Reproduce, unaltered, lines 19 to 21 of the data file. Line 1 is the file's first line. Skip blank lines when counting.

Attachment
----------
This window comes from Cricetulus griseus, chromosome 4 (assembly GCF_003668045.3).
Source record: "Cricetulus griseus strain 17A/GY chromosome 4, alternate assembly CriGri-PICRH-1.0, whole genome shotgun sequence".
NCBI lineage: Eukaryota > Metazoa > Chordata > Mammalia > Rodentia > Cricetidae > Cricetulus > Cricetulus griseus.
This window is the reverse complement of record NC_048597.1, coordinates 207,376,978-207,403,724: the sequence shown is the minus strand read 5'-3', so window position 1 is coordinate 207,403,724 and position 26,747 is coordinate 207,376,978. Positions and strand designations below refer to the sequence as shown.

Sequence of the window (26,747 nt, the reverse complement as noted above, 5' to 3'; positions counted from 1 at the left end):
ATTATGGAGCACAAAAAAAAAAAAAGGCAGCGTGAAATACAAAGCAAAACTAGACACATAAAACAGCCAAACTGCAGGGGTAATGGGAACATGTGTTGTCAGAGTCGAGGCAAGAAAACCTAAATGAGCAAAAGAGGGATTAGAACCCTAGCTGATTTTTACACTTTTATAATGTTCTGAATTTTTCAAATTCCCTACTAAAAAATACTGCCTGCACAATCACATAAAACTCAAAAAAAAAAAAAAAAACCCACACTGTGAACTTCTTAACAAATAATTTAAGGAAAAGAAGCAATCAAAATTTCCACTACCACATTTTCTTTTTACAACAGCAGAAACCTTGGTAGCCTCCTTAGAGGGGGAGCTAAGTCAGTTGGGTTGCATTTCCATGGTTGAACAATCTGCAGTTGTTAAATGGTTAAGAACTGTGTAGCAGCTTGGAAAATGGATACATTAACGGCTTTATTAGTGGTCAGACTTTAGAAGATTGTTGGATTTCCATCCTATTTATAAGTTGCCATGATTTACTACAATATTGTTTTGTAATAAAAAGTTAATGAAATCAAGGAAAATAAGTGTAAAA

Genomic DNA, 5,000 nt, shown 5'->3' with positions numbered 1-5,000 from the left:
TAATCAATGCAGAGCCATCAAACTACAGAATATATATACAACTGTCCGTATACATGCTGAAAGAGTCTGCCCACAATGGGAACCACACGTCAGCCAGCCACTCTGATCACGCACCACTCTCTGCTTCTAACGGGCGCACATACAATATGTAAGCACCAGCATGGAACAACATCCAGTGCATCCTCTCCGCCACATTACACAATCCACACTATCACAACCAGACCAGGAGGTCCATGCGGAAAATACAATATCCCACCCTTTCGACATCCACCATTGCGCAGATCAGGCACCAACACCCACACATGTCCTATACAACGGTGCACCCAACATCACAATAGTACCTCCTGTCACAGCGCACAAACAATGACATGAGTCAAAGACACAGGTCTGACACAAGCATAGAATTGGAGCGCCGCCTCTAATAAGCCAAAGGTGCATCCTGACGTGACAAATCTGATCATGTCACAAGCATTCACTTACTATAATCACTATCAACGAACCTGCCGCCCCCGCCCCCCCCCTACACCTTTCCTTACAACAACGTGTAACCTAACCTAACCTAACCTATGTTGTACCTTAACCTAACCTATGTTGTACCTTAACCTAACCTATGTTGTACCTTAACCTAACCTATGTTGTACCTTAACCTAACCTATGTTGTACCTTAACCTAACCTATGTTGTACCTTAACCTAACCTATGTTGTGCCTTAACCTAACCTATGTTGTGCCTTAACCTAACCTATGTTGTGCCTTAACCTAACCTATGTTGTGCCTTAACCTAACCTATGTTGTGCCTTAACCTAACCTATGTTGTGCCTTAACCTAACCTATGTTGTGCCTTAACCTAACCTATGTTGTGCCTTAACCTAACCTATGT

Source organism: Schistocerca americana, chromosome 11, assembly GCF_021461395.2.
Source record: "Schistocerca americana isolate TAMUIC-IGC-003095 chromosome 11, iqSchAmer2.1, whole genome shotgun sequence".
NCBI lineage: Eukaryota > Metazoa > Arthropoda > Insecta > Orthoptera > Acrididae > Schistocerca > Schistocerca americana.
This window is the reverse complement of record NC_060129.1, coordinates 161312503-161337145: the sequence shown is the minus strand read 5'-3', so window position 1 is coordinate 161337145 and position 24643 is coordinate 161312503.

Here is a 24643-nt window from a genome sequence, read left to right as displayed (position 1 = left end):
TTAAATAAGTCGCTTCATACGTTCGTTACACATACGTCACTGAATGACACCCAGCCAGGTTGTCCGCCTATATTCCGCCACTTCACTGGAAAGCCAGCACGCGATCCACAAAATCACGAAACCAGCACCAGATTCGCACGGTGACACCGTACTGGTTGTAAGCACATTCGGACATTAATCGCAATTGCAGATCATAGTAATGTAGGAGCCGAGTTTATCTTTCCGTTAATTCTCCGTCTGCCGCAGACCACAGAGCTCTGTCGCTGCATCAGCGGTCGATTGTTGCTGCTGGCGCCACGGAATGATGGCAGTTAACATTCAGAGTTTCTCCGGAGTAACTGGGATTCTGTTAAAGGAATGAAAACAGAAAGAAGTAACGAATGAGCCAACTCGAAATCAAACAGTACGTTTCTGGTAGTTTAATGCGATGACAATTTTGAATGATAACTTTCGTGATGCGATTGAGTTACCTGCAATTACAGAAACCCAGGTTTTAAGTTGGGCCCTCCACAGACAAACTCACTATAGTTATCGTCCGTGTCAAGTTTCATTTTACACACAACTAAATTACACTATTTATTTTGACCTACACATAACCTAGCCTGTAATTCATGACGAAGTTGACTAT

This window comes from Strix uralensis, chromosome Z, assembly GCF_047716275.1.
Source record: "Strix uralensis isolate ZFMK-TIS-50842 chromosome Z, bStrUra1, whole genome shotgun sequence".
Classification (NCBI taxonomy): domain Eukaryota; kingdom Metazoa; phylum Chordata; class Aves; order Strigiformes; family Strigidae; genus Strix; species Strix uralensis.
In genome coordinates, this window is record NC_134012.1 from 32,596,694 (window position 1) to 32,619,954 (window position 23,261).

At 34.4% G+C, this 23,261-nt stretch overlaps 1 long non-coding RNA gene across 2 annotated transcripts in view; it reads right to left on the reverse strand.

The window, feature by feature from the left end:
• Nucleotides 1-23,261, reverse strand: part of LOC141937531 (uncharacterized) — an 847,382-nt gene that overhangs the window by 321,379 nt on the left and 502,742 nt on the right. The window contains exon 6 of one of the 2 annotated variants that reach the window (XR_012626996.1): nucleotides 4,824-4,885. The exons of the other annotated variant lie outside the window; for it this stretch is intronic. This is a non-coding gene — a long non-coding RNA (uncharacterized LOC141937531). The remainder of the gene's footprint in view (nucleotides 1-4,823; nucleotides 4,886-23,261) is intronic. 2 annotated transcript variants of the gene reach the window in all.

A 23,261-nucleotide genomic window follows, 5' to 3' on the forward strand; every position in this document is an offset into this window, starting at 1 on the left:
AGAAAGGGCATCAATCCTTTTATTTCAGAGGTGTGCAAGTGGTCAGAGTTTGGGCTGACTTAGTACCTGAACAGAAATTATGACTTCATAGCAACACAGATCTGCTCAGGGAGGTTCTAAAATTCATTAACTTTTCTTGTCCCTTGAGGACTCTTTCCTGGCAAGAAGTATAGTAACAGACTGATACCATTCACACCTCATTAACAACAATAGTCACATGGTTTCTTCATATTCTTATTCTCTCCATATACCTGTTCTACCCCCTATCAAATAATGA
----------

At 34.4% G+C, this 23,261-nt stretch overlaps 1 long non-coding RNA gene across 2 annotated transcripts in view; it reads right to left on the reverse strand.

The window, feature by feature from the left end:
• Nucleotides 1-23,261, reverse strand: part of LOC141937531 (uncharacterized) — an 847,382-nt gene that overhangs the window by 321,379 nt on the left and 502,742 nt on the right. The window contains exon 6 of one of the 2 annotated variants that reach the window (XR_012626996.1): nucleotides 4,824-4,885. The exons of the other annotated variant lie outside the window; for it this stretch is intronic. This is a non-coding gene — a long non-coding RNA (uncharacterized LOC141937531). The remainder of the gene's footprint in view (nucleotides 1-4,823; nucleotides 4,886-23,261) is intronic. 2 annotated transcript variants of the gene reach the window in all.